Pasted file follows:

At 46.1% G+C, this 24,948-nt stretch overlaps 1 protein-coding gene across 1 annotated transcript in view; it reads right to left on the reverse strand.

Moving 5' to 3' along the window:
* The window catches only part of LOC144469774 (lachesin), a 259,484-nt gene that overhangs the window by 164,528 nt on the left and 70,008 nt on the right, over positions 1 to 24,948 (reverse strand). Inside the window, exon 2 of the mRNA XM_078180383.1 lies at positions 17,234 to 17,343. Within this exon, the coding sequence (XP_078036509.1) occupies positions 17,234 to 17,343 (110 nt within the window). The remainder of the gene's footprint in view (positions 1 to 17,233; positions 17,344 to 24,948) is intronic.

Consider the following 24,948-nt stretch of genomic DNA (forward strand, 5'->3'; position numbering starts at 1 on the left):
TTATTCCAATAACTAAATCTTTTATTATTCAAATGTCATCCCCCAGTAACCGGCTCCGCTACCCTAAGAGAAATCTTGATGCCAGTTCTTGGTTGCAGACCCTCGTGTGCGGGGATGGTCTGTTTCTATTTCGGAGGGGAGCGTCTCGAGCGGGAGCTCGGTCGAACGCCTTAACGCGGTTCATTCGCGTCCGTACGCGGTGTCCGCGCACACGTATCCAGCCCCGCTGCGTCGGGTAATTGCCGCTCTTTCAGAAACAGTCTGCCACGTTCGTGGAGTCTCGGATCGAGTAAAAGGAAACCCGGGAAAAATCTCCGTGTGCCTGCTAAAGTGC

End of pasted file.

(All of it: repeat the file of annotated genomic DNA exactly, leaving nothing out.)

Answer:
At 46.1% G+C, this 24,948-nt stretch overlaps 1 protein-coding gene across 1 annotated transcript in view; it reads right to left on the reverse strand.

Moving 5' to 3' along the window:
* The window catches only part of LOC144469774 (lachesin), a 259,484-nt gene that overhangs the window by 164,528 nt on the left and 70,008 nt on the right, over positions 1 to 24,948 (reverse strand). Inside the window, exon 2 of the mRNA XM_078180383.1 lies at positions 17,234 to 17,343. Within this exon, the coding sequence (XP_078036509.1) occupies positions 17,234 to 17,343 (110 nt within the window). The remainder of the gene's footprint in view (positions 1 to 17,233; positions 17,344 to 24,948) is intronic.

Consider the following 24,948-nt stretch of genomic DNA (forward strand, 5'->3'; position numbering starts at 1 on the left):
TTATTCCAATAACTAAATCTTTTATTATTCAAATGTCATCCCCCAGTAACCGGCTCCGCTACCCTAAGAGAAATCTTGATGCCAGTTCTTGGTTGCAGACCCTCGTGTGCGGGGATGGTCTGTTTCTATTTCGGAGGGGAGCGTCTCGAGCGGGAGCTCGGTCGAACGCCTTAACGCGGTTCATTCGCGTCCGTACGCGGTGTCCGCGCACACGTATCCAGCCCCGCTGCGTCGGGTAATTGCCGCTCTTTCAGAAACAGTCTGCCACGTTCGTGGAGTCTCGGATCGAGTAAAAGGAAACCCGGGAAAAATCTCCGTGTGCCTGCTAAAGTGC